Saturday, May 11, 2013

Movie Review: The Great Gatsby


Wow! I don't even know where to start! First of all, let me just say that if you haven't read the book you will be doing this film an injustice by watching it without first reading the book.
If you've read the book, then you can agree that some parts may be difficult to read as there is a lot of conversation. I bought the book a few months ago with the intention of reading the book before watching the film. I managed to read most of it and stopped where Jay Gatsby meets with Daisy Buchanan for tea.
Let me take you back a few months before jumping into the new adaptation of the book starring Leonardo DiCaprio.
I began reading the book during my late night sessions before going to bed a few pages at a time every night. The storyline is amazing and the characters are something else. All the major characters except for Nick Buchanan (the narrator), and Myrtle Wilson (the mistress of Tom Buchanan), are considerably wealthy. So I thought to myself, "What do I really have in common with these characters?" Well, let's not get ahead of ourselves. We all experience some sort of drama, but nothing like these characters. Never have I been to an extravagant party like those Jay Gatsby throws for the rich and famous. Nevetheless, every woman has experienced that long lost love that they could never seem to hold on to and in the end they marry the safe one, not the crooked one we are all accustomed to chasing. Somehow, this story is the opposite. It follows the story of a wealthy man whose life is preset to include Daisy in it. The man, Jay Gatsby, has chosen his location and has thrown wild, extravagant parties in the hopes of meeting Daisy again.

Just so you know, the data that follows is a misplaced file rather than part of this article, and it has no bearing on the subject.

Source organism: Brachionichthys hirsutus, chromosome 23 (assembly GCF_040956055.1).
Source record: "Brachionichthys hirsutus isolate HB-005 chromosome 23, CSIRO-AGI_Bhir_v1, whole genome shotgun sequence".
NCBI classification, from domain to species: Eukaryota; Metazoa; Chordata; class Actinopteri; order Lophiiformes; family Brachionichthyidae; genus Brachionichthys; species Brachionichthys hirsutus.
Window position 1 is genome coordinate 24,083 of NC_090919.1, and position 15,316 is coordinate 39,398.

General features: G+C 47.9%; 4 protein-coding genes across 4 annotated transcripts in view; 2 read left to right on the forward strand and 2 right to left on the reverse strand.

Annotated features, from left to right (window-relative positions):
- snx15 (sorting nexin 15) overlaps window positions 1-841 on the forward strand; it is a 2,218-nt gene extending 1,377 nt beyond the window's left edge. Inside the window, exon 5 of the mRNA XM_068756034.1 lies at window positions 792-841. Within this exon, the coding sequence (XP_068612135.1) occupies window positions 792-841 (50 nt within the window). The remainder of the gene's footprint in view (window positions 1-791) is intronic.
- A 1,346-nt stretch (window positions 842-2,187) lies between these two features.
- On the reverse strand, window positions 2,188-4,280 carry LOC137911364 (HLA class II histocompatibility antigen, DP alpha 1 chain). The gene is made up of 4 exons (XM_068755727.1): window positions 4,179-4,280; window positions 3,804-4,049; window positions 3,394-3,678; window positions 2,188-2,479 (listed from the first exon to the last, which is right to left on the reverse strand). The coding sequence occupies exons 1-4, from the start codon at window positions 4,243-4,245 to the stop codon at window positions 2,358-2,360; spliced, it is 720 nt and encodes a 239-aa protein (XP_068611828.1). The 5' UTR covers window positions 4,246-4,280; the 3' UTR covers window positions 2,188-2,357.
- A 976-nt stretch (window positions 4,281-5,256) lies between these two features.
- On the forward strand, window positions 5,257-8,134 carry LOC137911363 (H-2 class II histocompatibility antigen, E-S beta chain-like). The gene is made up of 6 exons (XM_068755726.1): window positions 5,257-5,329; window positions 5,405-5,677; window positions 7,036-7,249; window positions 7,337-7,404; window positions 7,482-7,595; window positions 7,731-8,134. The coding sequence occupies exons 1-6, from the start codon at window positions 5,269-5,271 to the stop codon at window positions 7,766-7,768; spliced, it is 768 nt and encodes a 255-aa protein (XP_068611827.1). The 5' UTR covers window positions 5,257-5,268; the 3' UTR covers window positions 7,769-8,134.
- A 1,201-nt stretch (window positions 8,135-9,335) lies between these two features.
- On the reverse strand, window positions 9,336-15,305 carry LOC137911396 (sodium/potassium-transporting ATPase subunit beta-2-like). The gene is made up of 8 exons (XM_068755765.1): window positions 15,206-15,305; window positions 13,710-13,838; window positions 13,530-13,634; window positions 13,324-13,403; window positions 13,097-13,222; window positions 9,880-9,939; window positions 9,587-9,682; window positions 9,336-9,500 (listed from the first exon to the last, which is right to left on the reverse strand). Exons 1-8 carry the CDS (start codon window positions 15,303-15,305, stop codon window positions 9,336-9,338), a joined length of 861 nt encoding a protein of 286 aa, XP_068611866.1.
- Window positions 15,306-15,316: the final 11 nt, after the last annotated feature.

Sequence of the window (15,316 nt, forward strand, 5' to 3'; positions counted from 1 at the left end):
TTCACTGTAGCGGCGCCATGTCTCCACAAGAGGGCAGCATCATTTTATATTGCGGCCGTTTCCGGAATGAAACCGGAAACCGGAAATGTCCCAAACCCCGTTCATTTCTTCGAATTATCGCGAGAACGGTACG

After five years, the two characters, Jay Gatsby and Daisy Buchanan, finally meet and that is where the drama ensues over when she will leave her husband to live with her true love. Or is it the other way around? I would argue that it's the other way around. Jay Gatsby is in pursuit of Daisy and his determination to win her over only ends in disaster.
I would highly recommend the new adaptation. Over the past few months, I also had the opportunity to watch the Great Gatsby, the adaptation produced in 1974 starring Robert Redford. I won't compare it to the new one as time has definitely improved pictures and music, however I will say that if you don't read the book first, then you shouldn't watch either movie. The 1974 adaptation is a rather difficult film to watch as they stick to the book almost word for word and there is a lot of dialogue.

On that note, if you have read The Great Gatsby by F. Scott Fitzgerald then watch both movies. Compare notes. Make a day out of it. A week. Or a few months like myself.


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